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Take Care of Yourself So You Can Be There for Others

Published in Behavioral Health Services, Women's Services, Mental Health, Men's Health, For the Health of It, Suicide Prevention Author: Lisa Bershok, MSW, LICSW, CentraCare Suicide Prevention Program Manager

Your mental health is no different than your physical health.

Just like you do things every day to stay physically healthy — brushing your teeth, eating well, going to the doctor — there are things you can do on a regular basis to stay mentally healthy.

We all have mental health, it affects how we think, feel and act every day. However, mental health is often ignored until something is going wrong. The best way to prevent that is to pay attention to your mental health even when you’re feeling OK or even good. We all have days when we feel better than others. And just like with our physical health, we can all do things that make us mentally healthier.

Mental health plays a big role in your overall well-being. When you’re mentally healthy, you can enjoy your life and the people in it, feel good about yourself, keep up good relationships, and manage stress. It’s normal for your mental health to shift over time. Creating positive habits is a great way to support your mental health. Self-care is the practice of taking care of oneself. It takes purposeful effort, but it can help with maintaining or improving your daily mental well-being.

It is important to note that self-care is not a selfish act and doesn’t have to be time-consuming or expensive. It can be whatever you make it and is an intentional way to love yourself. There are many different forms of self-care, and it is important for you to find out what works best for you. Below are four different forms of self-care, according to the Mental Health Coalition:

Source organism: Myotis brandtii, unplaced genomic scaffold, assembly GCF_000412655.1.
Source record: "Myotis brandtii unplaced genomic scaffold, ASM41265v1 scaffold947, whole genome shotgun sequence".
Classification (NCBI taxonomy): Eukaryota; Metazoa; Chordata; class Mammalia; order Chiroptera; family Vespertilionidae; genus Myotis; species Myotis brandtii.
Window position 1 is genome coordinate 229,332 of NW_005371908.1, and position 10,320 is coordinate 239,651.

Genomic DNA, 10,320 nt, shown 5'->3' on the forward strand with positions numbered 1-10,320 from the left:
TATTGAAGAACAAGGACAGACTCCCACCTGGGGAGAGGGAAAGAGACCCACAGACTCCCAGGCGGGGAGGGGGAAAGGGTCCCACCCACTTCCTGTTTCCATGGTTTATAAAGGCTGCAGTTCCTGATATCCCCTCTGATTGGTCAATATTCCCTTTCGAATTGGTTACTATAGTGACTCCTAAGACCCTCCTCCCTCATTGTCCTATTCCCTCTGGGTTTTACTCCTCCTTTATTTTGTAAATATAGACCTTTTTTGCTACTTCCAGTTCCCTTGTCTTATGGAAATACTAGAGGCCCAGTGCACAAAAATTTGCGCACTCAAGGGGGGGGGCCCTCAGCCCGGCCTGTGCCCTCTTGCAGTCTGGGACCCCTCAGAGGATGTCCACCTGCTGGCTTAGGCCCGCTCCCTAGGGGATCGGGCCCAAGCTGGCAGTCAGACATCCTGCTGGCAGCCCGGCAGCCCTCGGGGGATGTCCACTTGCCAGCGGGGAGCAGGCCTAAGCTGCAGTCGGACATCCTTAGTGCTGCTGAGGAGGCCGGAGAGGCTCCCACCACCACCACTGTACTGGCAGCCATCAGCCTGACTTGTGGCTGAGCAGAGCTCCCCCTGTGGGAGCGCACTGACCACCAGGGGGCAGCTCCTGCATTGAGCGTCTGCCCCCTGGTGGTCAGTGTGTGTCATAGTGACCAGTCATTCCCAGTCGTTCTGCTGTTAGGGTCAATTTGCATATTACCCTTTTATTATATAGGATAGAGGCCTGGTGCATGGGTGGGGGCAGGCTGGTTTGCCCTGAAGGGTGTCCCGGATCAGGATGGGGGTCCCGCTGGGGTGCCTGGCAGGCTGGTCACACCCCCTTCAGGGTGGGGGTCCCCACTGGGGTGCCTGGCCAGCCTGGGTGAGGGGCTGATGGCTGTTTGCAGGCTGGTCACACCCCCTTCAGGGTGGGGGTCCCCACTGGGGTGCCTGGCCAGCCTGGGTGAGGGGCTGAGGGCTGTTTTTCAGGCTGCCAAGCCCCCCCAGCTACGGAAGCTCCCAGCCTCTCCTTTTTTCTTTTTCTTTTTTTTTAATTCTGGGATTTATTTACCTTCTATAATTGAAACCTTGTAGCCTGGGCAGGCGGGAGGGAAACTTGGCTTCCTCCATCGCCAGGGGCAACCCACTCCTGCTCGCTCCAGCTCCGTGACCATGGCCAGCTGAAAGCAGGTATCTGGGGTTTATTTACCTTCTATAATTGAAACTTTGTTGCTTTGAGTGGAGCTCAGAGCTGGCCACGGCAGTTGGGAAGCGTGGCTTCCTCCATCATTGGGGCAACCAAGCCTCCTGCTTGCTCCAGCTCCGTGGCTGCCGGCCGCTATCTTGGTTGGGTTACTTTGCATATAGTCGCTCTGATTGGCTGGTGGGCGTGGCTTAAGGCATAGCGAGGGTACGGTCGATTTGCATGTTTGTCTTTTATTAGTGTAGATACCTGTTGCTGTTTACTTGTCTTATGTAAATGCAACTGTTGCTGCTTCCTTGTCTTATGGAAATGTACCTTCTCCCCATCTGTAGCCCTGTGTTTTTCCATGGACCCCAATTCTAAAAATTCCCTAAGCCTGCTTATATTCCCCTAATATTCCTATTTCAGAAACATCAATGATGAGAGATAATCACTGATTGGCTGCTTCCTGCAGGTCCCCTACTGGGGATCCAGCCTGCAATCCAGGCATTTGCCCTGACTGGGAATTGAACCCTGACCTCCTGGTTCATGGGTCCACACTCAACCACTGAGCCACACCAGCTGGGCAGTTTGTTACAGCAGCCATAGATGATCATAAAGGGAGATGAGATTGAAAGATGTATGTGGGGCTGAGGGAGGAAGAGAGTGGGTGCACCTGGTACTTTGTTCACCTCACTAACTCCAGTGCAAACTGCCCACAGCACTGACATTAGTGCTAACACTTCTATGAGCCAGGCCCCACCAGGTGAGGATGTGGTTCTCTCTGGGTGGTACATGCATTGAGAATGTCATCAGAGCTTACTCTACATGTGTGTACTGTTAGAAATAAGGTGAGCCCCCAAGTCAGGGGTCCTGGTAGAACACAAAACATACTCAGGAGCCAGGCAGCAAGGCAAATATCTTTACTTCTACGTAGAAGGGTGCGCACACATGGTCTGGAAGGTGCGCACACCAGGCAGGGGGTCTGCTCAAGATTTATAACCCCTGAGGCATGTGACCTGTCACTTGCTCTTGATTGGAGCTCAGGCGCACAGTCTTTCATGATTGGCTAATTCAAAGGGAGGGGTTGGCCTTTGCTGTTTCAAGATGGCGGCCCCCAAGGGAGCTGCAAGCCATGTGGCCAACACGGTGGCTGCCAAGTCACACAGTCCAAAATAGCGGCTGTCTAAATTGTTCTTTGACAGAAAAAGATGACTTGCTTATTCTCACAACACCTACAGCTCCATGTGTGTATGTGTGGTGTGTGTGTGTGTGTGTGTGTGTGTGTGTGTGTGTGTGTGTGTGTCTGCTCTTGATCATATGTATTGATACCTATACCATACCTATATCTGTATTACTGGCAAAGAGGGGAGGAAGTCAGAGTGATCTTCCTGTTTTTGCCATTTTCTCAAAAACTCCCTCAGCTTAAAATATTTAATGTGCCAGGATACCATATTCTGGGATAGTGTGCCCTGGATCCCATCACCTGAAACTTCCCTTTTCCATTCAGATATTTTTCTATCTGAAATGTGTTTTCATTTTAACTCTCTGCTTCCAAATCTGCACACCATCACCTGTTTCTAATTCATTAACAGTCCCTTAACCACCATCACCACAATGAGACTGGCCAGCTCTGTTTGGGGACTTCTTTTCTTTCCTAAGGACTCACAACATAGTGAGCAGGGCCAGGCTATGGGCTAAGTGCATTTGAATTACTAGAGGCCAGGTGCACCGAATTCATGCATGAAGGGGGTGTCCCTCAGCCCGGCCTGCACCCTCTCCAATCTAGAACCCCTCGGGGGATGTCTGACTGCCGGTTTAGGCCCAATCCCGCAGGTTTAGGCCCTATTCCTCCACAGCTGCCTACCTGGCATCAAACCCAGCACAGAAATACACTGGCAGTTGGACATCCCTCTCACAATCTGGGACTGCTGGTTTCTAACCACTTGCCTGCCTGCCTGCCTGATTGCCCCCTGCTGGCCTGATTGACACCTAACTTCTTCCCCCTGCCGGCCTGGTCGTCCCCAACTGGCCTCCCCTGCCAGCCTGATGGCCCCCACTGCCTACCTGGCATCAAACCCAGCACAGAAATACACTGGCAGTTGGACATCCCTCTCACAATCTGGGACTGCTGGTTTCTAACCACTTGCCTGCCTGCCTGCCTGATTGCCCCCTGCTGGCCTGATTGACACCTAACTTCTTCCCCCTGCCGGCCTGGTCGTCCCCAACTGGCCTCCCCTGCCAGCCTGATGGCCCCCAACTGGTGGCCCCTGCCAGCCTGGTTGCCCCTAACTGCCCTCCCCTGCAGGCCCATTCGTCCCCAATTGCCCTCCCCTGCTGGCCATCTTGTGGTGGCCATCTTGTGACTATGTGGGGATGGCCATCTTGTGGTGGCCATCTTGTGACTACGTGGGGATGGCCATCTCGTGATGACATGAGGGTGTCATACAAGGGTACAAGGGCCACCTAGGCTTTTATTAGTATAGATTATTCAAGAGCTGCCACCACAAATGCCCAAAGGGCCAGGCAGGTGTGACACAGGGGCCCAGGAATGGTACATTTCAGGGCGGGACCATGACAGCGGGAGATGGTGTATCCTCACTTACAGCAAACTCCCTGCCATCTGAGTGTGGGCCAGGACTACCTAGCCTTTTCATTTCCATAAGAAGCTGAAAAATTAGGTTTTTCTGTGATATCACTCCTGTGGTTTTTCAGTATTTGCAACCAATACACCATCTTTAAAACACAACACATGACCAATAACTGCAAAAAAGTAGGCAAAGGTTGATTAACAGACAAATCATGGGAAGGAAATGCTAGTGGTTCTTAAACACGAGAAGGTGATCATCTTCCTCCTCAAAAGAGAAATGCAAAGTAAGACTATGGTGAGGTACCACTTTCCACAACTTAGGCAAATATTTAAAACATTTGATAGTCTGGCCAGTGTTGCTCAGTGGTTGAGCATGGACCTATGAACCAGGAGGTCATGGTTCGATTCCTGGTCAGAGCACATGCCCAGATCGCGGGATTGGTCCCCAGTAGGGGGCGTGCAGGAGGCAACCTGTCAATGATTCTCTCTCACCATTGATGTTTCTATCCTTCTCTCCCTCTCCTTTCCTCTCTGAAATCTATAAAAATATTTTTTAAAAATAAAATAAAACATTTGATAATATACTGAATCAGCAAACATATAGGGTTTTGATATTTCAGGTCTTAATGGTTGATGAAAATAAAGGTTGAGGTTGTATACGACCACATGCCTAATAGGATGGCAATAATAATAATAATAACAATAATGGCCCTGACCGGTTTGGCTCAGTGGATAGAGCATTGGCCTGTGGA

• Physical: Addresses stress that lives in your body. It alleviates physical pain or tension that either causes or results from mental stress. This can include massage, fitness, dance, aromatherapy, rest, pampering.
  • Emotional: Involves tending to your own internal emotional world – especially your mood and feelings. This can include connecting with others, psychotherapy, journaling or creative writing, art.
  • Cognitive: Engages in activities that are intellectually rewarding and/or stimulating. This can include reading, writing, listening to books or podcasts, watching films, psychotherapy.
  • Spiritual: This can take many different forms and does not have to be tied to formal religion. It means getting in touch with the less tangible aspects of yourself and the world around you. This can include meditation, breathwork, prayer, connecting with a spiritual or religious community, mantras.

To better take care of yourself, identify a few different forms of self-care that you would like to try or have tried and liked, schedule a time to engage in and enjoy these forms of self-care, and continue regularly until it becomes a part of your daily life.

Our mental wellbeing can be impacted by stress. We all have tough days and weeks. But sometimes the stress and feelings of anxiety, low mood, or other symptoms we are experiencing may be related to a mental health condition. If the symptoms you are experiencing last for several days in a row, make you miserable, or cause problems in your daily life so that you find it hard to carry out normal responsibilities, it’s time to ask for help. Consider talking to your doctor or a mental health professional. You can check with your work about resources through an Employee Assistance Program. You also can ask to see an Integrative Behavioral Health professional through your clinic at CentraCare.

When you are struggling, friends and family can be a great support system, but sometimes it is hard to ask for help. In fact, we should talk about our feelings. It is OK not to be OK. Reach out to friends, family, neighbors, a warm line or a crisis line (call or text 988) if you want to talk. Know that you are not alone, help is available, and healing can happen.